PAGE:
It’s tough yet open, forced to be dynamic and flexible because of all the new people arriving, because of the need to make close friends quickly with people from anywhere, and of any background. It’s willing to embrace people it did not know, and new places and new things.
Yes, Orlando is a city of theme parks and hotels and restaurants and all kinds of touristy things. They’re not for Orlandoans. They’re where Orlandoans work. That maid in the hotel: she might be from Puerto Rico. She might have lost her son Sunday morning. And if so, when she’s done making beds, she’ll go home to her little house in Azalea Park and cry, just as she did all day Sunday. That waiter in the restaurant: he might be from a small town in Arkansas. He might have lost his partner or spouse Sunday morning. And if so, after he’s done serving $30 steaks to conventioneers on expense accounts, he’ll go home to his bungalow in Thornton Park and cry. That Cinderella: she might be an actress from Chicago. She might have lost her best friend Sunday morning. And if so, when she’s done smiling for pictures with a hundred more children who need only for her to smile, she’ll go home to her apartment in Dr. Phillips and cry.
With luck, their neighbors, the bank tellers and office managers and appliance salesmen whom the out-of-towners will never meet, will come over with casseroles or bottles, hugs and tissues. They all are bound by the Soul of Orlando. They are Orlando.
So America, just talk to us like we’re humans, not votes. We’re just flesh and blood, as you can see.
The talk from the local leaders when they’re not saying the obligatory things about the facts of the case, when they’re talking about what they really want to talk about, it’s about Orlando togetherness, and community. It’s talk about how the community came together with nourishment, water, and blood…and most significantly, love.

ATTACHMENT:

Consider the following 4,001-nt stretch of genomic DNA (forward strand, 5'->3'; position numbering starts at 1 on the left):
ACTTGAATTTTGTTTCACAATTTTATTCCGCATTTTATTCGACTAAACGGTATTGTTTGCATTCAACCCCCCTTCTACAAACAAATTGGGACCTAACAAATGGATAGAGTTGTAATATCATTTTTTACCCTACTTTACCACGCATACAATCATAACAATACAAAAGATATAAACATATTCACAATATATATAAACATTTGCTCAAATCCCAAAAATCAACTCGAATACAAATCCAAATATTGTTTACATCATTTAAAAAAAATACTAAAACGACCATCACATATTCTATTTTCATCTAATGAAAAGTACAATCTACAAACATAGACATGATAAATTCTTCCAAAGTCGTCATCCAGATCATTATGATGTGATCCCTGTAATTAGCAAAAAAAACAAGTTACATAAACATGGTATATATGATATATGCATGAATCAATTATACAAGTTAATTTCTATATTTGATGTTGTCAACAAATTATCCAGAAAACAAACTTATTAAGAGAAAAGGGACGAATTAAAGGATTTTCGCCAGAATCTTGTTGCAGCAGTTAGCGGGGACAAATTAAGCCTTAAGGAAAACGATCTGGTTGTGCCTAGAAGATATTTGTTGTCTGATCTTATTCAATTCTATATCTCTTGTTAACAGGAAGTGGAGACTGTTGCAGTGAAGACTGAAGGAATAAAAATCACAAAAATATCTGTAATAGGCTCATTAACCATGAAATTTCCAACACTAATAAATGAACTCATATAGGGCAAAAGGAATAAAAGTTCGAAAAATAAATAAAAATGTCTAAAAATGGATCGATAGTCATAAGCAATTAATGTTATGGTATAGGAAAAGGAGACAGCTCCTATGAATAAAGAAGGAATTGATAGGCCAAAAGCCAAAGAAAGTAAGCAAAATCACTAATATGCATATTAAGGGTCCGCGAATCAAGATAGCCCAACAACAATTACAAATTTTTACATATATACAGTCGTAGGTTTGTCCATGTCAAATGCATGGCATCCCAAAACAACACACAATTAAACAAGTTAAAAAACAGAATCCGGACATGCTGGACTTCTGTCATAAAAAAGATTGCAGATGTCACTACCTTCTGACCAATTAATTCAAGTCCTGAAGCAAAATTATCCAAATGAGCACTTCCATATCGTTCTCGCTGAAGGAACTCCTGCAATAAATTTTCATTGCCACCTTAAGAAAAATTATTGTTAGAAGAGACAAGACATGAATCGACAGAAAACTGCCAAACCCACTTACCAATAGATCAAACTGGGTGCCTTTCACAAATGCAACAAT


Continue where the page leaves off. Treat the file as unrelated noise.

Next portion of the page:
It’s not just words. It’s balm, from one Orlandoan to another.
Some other people, mostly from out of town, already are making the Pulse nightclub massacre about issues such as radical Islamic terrorism, the need for gun control, open carry, immigration, hateful things about gays, red meat for the partisan base, and, ultimately, elections.
To them, we Orlandoans say, with no due respect whatsoever, STFU. More politely, that means, stop. Please. And the lieutenant governor of Texas can go to hell. Trump and Hillary can go to hell…already pledging to attack Isis, when there is no evidence that Isis or Syria was involved in the design of this attack. Yes, the killer had influences. He was psychologically deranged. We all have influences. Don’t use them to be like him.
Orlandoans are not ready for any of that yet. The rest of America might be, but the rest of America is not Orlando, where we’re in shock, where we’re hurting in a way we could have never imagined. America, we just need you to give us a moment.
Let us grieve for a while before you make it about whatever it is you want to make it about.
This is a community mourning 49 dead, 53 wounded, and more than a million hearts with holes in them. It’s a lot of partners and spouses, family and friends, co-workers and neighbors of the dead and wounded, who need nothing more than support. And it’s the rest of us grappling with what we can do, whom we can help, how we can be there for all the rest, and how, in the meantime, we can address these holes in our own hearts. Because we’re all Orlandoans now. A nod’s a good start. A hug. A tissue. A shared cry.
And we know it won’t end there. Maybe for the first time, for the worst possible reason, we know: